Just when you thought the pandemic could not cause any more problems, maskne has emerged underneath the masks of thousands of consumers. According to Google Trends, the terms “maskne” and “mascne” began appearing in searches tracing all the way back to March 29th. Japan’s English beauty magazine, The Tokyo Weekender, has even declared maskne as one of 2020’s most widespread skin care problems, making this menace also a potentially sizable market.
Maskne, a fusion of the words “mask” and “acne”, is a skin condition brought on by the prolonged use of medical face masks. According to medical dermatologist Harry Do, “Masks impose heat, friction and occlusion on the skin and when combined with a moist environment from breathing, talking or sweating, this is a recipe for breakouts.” This skin condition has been occurring to health care workers for years, with a study done in Singapore back in 2006 concluding that N95 masks resulted in an increase in acne in 60% of participants. However, now that medical grade masks are circulating around for the use of everyday consumers, this problem has become much wider spread.
As the victims of maskne has grown, so has the market for acne fighting skin care products. According to L’Oreal’s Executive-Vice President in Asia-Pacific, they have seen a very strong performance in the past few months regarding deep-cleansing products. In particular, skincare brands like La Roche-Posay and CeraVe have seen a “huge boom” recently and demand has risen for products like cleansers and sheet masks.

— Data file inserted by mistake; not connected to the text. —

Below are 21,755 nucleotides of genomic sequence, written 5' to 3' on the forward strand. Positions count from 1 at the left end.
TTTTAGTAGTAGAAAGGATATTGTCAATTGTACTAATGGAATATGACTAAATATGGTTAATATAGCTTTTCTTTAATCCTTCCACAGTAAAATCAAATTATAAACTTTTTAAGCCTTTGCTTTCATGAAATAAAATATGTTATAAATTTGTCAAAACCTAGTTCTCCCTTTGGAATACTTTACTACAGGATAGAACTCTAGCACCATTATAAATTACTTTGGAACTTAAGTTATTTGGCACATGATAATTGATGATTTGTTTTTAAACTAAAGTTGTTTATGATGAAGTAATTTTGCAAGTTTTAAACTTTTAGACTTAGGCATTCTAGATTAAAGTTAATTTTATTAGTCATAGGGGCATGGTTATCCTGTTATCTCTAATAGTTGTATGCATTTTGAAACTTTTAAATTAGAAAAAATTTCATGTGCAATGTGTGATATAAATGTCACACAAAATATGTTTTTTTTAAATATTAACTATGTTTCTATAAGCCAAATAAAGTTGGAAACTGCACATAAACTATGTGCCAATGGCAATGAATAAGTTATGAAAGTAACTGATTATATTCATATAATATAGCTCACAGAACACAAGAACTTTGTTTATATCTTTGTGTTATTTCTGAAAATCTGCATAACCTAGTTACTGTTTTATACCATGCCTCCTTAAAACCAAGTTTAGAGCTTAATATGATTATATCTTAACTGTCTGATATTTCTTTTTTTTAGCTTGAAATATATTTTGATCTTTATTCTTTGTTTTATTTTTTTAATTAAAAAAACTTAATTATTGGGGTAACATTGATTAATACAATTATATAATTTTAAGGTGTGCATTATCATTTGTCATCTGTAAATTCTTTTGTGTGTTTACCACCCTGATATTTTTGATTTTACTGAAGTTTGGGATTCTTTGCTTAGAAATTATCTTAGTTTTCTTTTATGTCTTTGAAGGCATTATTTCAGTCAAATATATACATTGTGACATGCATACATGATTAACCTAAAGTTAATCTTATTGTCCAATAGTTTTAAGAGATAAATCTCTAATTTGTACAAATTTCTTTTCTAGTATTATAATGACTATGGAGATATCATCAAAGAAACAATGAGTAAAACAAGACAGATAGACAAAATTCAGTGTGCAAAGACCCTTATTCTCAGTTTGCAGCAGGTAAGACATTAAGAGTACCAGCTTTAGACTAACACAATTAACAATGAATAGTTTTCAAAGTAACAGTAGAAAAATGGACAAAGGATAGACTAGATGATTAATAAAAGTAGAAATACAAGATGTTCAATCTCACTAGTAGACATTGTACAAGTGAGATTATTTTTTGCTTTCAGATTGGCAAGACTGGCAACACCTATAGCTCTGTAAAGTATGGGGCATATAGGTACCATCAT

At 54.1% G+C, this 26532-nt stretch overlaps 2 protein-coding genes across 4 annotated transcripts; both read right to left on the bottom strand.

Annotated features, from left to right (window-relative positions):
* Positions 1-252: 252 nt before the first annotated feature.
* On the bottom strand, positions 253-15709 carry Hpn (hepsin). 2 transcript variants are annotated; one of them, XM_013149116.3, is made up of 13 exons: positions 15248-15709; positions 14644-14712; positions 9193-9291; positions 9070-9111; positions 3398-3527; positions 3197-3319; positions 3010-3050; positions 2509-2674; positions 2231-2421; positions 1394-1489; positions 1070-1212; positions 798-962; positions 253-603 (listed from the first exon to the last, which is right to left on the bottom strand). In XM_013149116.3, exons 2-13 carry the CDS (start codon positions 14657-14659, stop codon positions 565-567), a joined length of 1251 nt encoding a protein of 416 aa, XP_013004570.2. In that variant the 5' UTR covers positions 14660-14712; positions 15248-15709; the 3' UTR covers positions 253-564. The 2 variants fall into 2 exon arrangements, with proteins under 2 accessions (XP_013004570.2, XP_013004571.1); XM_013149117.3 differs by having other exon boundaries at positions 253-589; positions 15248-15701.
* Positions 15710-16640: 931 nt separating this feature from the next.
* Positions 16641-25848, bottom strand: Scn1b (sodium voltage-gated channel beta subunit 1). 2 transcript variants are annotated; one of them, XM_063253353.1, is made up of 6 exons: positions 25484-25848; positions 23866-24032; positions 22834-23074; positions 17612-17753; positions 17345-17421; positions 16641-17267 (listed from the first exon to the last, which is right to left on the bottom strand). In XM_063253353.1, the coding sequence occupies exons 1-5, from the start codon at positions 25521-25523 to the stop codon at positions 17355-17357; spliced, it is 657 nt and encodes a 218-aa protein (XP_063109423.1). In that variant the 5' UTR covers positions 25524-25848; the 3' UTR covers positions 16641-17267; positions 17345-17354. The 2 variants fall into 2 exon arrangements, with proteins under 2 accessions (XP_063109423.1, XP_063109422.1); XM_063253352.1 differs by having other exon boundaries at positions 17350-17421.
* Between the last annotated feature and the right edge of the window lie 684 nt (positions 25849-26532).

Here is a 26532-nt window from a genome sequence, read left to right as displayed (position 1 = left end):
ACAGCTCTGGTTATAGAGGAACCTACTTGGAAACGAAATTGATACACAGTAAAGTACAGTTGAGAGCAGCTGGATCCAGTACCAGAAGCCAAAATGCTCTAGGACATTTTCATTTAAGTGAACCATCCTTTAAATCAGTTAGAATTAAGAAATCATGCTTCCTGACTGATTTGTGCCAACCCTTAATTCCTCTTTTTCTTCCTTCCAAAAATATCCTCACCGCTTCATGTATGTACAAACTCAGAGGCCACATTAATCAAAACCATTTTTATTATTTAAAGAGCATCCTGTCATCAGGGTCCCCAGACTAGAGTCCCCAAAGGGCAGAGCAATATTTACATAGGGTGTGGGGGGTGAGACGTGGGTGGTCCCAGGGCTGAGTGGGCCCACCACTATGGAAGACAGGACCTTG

Additionally, Korean skincare brand, Peach & Lily, began to notice in April that approximately 10% of all online skin-care consultations had some mention of maskne. They have now shifted their marketing strategy to offer a curated collection of their products labelled as “maskne essentials”.
The skincare market itself is estimated to be worth nearly $190 billion by 2025 according to Statista. Anti-acne cosmetics only make up a small portion of that market at $2.37 billion in 2020, however with the growth of acne related skin problems caused by the pandemic, this area of the market is expected to rise over the next few years.
Is Maskne a passing fad, or will this skincare concern be around for far longer than even the virus? It’s hard to tell, especially since acne scarring can be permanent and take up to two years to visibly fade. That being said, many brands have identified this need in the market and are, expectedly, milking the Maskne trend while it lasts.